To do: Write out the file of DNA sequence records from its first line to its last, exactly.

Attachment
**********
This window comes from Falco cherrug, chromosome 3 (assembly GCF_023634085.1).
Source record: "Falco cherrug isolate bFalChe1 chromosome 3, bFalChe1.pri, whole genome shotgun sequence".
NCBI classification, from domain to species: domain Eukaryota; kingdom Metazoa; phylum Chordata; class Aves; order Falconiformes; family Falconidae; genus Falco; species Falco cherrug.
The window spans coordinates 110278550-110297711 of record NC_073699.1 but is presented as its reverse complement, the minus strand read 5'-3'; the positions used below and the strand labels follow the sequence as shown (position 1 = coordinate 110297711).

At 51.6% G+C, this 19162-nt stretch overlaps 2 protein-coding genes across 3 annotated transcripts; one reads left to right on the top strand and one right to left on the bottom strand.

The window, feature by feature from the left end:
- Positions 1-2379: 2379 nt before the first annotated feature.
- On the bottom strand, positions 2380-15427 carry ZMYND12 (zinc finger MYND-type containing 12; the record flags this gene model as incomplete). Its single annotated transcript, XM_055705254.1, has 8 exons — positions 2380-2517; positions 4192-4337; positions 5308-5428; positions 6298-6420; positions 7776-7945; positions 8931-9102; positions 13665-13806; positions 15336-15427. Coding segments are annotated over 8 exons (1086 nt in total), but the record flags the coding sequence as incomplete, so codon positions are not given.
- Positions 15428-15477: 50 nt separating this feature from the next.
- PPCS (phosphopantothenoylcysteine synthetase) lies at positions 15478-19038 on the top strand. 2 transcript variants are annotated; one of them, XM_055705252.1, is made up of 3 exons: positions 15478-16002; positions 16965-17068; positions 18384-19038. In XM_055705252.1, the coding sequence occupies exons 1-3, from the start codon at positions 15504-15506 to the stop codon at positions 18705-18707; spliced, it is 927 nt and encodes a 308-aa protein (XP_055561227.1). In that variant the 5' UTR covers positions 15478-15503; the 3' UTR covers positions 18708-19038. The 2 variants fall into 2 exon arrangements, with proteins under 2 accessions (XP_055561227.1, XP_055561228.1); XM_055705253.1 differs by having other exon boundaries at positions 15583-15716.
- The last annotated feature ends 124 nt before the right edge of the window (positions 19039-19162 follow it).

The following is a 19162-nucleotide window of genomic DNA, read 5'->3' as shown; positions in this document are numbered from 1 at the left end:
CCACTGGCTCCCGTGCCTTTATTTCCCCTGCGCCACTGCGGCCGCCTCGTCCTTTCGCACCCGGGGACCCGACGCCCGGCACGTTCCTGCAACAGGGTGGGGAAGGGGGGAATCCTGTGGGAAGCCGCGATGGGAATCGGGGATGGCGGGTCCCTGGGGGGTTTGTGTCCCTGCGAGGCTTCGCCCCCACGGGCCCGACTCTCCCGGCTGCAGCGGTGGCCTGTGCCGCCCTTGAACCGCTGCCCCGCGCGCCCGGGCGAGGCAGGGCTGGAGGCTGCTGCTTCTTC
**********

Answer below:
This window comes from Falco cherrug, chromosome 3 (assembly GCF_023634085.1).
Source record: "Falco cherrug isolate bFalChe1 chromosome 3, bFalChe1.pri, whole genome shotgun sequence".
NCBI classification, from domain to species: domain Eukaryota; kingdom Metazoa; phylum Chordata; class Aves; order Falconiformes; family Falconidae; genus Falco; species Falco cherrug.
The window spans coordinates 110278550-110297711 of record NC_073699.1 but is presented as its reverse complement, the minus strand read 5'-3'; the positions used below and the strand labels follow the sequence as shown (position 1 = coordinate 110297711).

At 51.6% G+C, this 19162-nt stretch overlaps 2 protein-coding genes across 3 annotated transcripts; one reads left to right on the top strand and one right to left on the bottom strand.

The window, feature by feature from the left end:
- Positions 1-2379: 2379 nt before the first annotated feature.
- On the bottom strand, positions 2380-15427 carry ZMYND12 (zinc finger MYND-type containing 12; the record flags this gene model as incomplete). Its single annotated transcript, XM_055705254.1, has 8 exons — positions 2380-2517; positions 4192-4337; positions 5308-5428; positions 6298-6420; positions 7776-7945; positions 8931-9102; positions 13665-13806; positions 15336-15427. Coding segments are annotated over 8 exons (1086 nt in total), but the record flags the coding sequence as incomplete, so codon positions are not given.
- Positions 15428-15477: 50 nt separating this feature from the next.
- PPCS (phosphopantothenoylcysteine synthetase) lies at positions 15478-19038 on the top strand. 2 transcript variants are annotated; one of them, XM_055705252.1, is made up of 3 exons: positions 15478-16002; positions 16965-17068; positions 18384-19038. In XM_055705252.1, the coding sequence occupies exons 1-3, from the start codon at positions 15504-15506 to the stop codon at positions 18705-18707; spliced, it is 927 nt and encodes a 308-aa protein (XP_055561227.1). In that variant the 5' UTR covers positions 15478-15503; the 3' UTR covers positions 18708-19038. The 2 variants fall into 2 exon arrangements, with proteins under 2 accessions (XP_055561227.1, XP_055561228.1); XM_055705253.1 differs by having other exon boundaries at positions 15583-15716.
- The last annotated feature ends 124 nt before the right edge of the window (positions 19039-19162 follow it).

The following is a 19162-nucleotide window of genomic DNA, read 5'->3' as shown; positions in this document are numbered from 1 at the left end:
CCACTGGCTCCCGTGCCTTTATTTCCCCTGCGCCACTGCGGCCGCCTCGTCCTTTCGCACCCGGGGACCCGACGCCCGGCACGTTCCTGCAACAGGGTGGGGAAGGGGGGAATCCTGTGGGAAGCCGCGATGGGAATCGGGGATGGCGGGTCCCTGGGGGGTTTGTGTCCCTGCGAGGCTTCGCCCCCACGGGCCCGACTCTCCCGGCTGCAGCGGTGGCCTGTGCCGCCCTTGAACCGCTGCCCCGCGCGCCCGGGCGAGGCAGGGCTGGAGGCTGCTGCTTCTTC